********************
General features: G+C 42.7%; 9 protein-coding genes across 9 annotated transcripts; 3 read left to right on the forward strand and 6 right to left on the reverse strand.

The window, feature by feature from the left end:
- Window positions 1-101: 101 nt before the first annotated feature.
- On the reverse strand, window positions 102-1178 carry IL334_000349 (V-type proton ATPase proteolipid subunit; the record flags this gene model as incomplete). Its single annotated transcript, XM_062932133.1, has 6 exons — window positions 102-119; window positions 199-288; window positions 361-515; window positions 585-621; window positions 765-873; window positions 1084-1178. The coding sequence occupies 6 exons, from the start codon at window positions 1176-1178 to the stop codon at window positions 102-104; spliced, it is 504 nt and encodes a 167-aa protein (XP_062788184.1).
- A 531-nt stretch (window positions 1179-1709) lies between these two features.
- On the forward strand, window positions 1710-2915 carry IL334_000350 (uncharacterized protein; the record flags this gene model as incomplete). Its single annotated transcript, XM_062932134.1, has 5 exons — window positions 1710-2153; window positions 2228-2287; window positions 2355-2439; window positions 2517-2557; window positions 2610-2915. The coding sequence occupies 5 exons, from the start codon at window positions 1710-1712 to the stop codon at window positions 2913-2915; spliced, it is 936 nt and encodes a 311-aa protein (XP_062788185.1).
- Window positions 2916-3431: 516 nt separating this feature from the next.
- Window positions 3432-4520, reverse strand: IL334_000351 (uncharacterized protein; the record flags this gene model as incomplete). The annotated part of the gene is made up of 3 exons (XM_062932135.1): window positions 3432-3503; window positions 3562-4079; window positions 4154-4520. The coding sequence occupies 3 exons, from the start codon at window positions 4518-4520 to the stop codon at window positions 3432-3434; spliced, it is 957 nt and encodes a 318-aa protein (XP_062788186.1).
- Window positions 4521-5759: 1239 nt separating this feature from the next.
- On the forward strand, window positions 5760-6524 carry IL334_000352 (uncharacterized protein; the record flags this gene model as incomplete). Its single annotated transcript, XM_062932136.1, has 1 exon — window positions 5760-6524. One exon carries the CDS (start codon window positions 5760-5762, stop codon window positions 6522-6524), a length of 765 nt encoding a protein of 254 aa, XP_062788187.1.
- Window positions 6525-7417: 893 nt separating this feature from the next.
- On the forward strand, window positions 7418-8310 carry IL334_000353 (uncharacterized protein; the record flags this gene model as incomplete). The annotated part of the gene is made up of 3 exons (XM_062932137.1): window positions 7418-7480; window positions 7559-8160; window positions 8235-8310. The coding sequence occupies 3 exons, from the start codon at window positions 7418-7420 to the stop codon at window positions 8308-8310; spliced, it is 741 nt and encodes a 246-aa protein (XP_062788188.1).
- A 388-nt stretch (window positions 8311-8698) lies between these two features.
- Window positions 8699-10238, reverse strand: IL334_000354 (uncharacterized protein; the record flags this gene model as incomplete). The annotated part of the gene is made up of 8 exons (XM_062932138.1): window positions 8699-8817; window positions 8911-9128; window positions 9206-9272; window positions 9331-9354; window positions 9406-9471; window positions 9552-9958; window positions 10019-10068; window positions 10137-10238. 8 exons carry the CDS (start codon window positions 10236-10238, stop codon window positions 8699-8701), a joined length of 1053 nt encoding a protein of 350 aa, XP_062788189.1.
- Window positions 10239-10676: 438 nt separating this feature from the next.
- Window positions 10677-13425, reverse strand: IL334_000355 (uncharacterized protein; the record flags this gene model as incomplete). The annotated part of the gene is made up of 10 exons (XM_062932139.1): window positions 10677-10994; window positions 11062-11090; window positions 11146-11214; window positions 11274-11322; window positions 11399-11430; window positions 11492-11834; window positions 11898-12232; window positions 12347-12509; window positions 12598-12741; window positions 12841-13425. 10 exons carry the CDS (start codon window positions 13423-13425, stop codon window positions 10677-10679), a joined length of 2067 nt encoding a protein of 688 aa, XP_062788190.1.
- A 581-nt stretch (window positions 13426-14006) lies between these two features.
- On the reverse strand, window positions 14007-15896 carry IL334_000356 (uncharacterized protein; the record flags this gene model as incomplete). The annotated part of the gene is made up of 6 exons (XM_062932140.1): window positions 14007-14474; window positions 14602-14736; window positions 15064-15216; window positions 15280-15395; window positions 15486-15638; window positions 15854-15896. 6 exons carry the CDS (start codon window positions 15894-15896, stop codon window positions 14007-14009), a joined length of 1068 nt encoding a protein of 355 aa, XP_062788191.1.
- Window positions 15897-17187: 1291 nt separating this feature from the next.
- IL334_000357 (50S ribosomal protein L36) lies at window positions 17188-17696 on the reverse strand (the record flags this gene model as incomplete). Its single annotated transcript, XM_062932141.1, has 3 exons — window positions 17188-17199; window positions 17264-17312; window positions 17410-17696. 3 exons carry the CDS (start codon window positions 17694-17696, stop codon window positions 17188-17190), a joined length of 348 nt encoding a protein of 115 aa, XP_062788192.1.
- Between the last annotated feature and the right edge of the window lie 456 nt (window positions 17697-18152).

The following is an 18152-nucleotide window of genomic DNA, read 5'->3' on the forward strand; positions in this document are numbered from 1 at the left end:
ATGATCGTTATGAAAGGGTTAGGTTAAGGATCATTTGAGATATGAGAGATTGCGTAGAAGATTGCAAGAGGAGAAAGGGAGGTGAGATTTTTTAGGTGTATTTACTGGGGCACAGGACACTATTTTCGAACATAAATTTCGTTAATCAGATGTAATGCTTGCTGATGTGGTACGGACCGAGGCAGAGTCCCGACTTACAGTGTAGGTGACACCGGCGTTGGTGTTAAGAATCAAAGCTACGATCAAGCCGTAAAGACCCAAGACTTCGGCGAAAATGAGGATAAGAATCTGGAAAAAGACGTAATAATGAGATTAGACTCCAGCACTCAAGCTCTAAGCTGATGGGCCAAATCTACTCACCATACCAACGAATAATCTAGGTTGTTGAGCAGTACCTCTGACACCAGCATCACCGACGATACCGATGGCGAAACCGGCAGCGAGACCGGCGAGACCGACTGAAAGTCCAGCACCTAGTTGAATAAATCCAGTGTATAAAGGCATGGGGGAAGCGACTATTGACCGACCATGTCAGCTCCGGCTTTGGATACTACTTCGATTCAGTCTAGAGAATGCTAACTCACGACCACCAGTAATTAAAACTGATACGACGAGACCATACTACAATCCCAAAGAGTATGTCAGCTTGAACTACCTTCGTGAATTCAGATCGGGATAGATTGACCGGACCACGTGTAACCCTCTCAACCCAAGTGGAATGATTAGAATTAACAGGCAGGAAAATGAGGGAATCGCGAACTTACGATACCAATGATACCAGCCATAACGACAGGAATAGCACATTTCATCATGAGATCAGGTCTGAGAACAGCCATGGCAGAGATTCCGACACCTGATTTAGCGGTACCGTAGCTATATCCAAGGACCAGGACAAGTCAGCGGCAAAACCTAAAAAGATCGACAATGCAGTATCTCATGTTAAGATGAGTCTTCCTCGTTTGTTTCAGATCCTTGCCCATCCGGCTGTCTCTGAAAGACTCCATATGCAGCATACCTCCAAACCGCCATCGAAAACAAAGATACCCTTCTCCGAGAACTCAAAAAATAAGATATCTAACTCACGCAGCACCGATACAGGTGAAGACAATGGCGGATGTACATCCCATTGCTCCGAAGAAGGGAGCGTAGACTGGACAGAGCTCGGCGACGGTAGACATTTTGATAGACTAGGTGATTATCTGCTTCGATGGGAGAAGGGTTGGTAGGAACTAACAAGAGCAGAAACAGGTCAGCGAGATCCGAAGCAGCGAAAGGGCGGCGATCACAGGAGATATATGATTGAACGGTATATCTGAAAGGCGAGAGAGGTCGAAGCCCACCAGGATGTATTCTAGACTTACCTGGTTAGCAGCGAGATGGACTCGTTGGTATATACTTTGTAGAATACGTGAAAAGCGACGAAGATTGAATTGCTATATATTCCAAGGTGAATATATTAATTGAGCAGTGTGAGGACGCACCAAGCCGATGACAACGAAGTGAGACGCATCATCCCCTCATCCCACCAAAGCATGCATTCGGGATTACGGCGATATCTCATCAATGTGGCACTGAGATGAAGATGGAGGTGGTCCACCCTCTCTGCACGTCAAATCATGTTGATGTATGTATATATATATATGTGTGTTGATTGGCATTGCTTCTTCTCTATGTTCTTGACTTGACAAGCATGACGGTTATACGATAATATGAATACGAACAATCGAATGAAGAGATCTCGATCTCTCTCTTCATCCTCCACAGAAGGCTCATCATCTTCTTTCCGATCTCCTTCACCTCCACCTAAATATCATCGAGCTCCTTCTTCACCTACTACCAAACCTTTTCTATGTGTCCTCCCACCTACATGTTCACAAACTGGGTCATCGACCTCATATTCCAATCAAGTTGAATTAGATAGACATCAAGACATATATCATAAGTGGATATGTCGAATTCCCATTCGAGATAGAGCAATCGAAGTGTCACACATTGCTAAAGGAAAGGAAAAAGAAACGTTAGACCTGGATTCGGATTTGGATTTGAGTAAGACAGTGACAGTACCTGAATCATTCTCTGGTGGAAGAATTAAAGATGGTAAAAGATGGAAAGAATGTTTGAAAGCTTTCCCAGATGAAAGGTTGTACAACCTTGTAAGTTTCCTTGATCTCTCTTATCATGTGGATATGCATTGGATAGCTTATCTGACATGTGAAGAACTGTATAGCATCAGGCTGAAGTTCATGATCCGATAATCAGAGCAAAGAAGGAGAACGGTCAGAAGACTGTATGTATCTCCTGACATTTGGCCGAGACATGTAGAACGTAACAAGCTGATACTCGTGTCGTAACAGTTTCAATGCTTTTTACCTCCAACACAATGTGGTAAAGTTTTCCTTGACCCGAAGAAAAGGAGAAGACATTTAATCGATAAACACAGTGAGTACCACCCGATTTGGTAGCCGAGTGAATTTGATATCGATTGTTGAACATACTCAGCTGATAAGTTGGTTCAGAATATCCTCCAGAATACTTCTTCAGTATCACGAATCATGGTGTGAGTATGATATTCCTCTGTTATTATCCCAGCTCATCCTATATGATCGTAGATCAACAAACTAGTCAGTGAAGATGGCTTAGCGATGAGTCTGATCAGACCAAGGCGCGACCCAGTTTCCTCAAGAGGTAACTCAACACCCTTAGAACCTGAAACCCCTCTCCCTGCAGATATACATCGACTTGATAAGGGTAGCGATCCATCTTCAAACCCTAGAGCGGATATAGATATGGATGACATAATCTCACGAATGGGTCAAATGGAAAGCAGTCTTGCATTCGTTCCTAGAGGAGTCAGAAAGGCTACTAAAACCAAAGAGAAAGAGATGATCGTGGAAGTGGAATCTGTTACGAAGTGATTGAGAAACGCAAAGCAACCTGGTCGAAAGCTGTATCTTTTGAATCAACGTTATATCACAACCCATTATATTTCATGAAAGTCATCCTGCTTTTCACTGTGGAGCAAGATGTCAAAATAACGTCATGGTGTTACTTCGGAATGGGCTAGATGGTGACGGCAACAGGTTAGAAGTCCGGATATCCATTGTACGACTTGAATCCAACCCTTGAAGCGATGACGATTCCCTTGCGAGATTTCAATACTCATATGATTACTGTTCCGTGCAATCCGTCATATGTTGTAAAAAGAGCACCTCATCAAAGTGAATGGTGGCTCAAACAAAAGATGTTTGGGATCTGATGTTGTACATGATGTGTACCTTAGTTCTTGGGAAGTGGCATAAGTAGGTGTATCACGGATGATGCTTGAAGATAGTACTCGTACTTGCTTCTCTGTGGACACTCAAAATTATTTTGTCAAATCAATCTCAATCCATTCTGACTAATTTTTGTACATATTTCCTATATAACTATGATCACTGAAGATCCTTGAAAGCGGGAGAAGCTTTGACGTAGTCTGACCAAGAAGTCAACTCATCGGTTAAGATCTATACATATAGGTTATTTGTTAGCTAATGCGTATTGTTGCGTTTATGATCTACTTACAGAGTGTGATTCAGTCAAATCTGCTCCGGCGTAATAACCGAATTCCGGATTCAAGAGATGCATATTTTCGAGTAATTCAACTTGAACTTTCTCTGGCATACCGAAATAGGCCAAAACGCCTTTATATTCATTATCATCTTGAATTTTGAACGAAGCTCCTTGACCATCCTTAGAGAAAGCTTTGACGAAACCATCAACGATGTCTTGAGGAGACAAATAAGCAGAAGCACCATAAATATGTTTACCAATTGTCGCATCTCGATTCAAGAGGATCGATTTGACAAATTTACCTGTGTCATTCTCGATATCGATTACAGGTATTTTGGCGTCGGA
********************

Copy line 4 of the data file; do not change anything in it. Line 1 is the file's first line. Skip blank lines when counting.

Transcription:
- On the reverse strand, window positions 102-1178 carry IL334_000349 (V-type proton ATPase proteolipid subunit; the record flags this gene model as incomplete). Its single annotated transcript, XM_062932133.1, has 6 exons — window positions 102-119; window positions 199-288; window positions 361-515; window positions 585-621; window positions 765-873; window positions 1084-1178. The coding sequence occupies 6 exons, from the start codon at window positions 1176-1178 to the stop codon at window positions 102-104; spliced, it is 504 nt and encodes a 167-aa protein (XP_062788184.1).